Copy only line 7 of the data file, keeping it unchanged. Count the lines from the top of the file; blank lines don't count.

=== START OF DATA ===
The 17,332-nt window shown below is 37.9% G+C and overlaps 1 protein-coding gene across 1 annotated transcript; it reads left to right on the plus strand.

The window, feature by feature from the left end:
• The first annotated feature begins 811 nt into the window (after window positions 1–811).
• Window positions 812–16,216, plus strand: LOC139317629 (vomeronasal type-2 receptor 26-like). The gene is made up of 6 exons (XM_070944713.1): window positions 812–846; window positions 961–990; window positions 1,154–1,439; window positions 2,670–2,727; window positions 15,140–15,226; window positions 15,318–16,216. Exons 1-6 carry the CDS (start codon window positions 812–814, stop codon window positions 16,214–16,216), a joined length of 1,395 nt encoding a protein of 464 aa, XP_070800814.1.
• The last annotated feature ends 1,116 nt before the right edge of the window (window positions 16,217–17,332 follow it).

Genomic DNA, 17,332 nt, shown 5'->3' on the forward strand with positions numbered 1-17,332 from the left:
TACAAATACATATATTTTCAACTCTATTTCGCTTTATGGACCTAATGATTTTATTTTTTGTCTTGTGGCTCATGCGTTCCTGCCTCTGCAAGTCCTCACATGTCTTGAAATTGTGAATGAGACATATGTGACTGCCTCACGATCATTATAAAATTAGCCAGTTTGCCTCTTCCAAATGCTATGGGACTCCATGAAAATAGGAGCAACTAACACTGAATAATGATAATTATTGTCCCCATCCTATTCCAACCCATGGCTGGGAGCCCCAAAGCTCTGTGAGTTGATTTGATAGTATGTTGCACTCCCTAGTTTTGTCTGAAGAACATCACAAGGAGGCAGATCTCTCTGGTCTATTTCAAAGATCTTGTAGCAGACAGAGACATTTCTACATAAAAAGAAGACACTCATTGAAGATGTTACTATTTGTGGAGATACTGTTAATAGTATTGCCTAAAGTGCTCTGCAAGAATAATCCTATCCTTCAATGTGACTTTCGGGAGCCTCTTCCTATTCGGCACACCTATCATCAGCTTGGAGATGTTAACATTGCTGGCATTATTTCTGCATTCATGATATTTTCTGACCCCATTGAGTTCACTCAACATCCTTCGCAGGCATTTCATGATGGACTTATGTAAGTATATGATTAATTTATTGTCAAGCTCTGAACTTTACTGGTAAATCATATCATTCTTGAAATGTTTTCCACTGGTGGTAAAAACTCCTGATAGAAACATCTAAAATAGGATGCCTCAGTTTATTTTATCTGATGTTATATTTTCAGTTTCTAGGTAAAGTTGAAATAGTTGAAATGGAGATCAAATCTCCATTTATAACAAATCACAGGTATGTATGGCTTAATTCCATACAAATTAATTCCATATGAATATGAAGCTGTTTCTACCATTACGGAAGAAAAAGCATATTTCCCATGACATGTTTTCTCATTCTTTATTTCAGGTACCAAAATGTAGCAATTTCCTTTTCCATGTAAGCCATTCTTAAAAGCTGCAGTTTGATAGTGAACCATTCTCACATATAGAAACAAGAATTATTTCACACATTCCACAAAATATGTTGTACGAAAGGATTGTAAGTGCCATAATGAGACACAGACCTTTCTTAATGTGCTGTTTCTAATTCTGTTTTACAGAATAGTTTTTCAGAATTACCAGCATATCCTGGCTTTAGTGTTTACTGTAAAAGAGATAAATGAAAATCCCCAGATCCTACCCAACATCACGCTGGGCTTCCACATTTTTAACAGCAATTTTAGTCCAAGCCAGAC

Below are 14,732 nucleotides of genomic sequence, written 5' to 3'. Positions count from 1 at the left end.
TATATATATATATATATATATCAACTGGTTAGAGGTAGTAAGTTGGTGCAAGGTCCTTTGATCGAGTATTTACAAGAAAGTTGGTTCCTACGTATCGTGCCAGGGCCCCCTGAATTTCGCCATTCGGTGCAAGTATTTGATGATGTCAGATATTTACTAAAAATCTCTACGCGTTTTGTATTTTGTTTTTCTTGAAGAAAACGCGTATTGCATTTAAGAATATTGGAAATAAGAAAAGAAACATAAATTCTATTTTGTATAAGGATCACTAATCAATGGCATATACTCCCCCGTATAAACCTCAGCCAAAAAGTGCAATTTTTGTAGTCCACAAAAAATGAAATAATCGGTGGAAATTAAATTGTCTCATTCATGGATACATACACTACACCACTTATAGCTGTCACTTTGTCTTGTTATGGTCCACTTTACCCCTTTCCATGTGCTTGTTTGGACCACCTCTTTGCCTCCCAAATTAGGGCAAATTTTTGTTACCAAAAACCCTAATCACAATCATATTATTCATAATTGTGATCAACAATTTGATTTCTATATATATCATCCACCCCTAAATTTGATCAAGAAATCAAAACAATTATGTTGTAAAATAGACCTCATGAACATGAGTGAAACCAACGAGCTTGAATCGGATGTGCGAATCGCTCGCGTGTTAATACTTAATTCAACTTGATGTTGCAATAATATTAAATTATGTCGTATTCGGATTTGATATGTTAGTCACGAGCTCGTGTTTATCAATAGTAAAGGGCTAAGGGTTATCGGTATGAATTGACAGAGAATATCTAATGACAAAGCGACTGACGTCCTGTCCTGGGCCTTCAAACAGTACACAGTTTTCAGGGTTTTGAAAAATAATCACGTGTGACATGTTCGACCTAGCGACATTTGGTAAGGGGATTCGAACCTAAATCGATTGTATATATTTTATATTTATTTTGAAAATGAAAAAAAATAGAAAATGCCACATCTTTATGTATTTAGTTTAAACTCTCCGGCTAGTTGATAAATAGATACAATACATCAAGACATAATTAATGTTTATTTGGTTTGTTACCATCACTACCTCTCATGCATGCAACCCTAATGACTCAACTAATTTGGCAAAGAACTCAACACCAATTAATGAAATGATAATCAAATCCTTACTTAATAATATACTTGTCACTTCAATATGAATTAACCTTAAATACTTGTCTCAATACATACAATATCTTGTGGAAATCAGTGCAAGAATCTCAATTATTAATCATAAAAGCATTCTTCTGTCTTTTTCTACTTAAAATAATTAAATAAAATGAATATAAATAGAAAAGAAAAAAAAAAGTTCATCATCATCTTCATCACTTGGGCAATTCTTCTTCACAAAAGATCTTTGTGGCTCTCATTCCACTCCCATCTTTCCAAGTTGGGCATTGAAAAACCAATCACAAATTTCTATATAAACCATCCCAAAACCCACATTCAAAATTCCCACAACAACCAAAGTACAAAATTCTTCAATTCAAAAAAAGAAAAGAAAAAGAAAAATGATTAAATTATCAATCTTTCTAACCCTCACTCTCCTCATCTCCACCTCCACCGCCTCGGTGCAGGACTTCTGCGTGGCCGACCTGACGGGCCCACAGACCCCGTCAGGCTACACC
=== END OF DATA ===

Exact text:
TACAAATACATATATTTTCAACTCTATTTCGCTTTATGGACCTAATGATTTTATTTTTTGTCTTGTGGCTCATGCGTTCCTGCCTCTGCAAGTCCTCACATGTCTTGAAATTGTGAATGAGACATATGTGACTGCCTCACGATCATTATAAAATTAGCCAGTTTGCCTCTTCCAAATGCTATGGGACTCCATGAAAATAGGAGCAACTAACACTGAATAATGATAATTATTGTCCCCATCCTATTCCAACCCATGGCTGGGAGCCCCAAAGCTCTGTGAGTTGATTTGATAGTATGTTGCACTCCCTAGTTTTGTCTGAAGAACATCACAAGGAGGCAGATCTCTCTGGTCTATTTCAAAGATCTTGTAGCAGACAGAGACATTTCTACATAAAAAGAAGACACTCATTGAAGATGTTACTATTTGTGGAGATACTGTTAATAGTATTGCCTAAAGTGCTCTGCAAGAATAATCCTATCCTTCAATGTGACTTTCGGGAGCCTCTTCCTATTCGGCACACCTATCATCAGCTTGGAGATGTTAACATTGCTGGCATTATTTCTGCATTCATGATATTTTCTGACCCCATTGAGTTCACTCAACATCCTTCGCAGGCATTTCATGATGGACTTATGTAAGTATATGATTAATTTATTGTCAAGCTCTGAACTTTACTGGTAAATCATATCATTCTTGAAATGTTTTCCACTGGTGGTAAAAACTCCTGATAGAAACATCTAAAATAGGATGCCTCAGTTTATTTTATCTGATGTTATATTTTCAGTTTCTAGGTAAAGTTGAAATAGTTGAAATGGAGATCAAATCTCCATTTATAACAAATCACAGGTATGTATGGCTTAATTCCATACAAATTAATTCCATATGAATATGAAGCTGTTTCTACCATTACGGAAGAAAAAGCATATTTCCCATGACATGTTTTCTCATTCTTTATTTCAGGTACCAAAATGTAGCAATTTCCTTTTCCATGTAAGCCATTCTTAAAAGCTGCAGTTTGATAGTGAACCATTCTCACATATAGAAACAAGAATTATTTCACACATTCCACAAAATATGTTGTACGAAAGGATTGTAAGTGCCATAATGAGACACAGACCTTTCTTAATGTGCTGTTTCTAATTCTGTTTTACAGAATAGTTTTTCAGAATTACCAGCATATCCTGGCTTTAGTGTTTACTGTAAAAGAGATAAATGAAAATCCCCAGATCCTACCCAACATCACGCTGGGCTTCCACATTTTTAACAGCAATTTTAGTCCAAGCCAGAC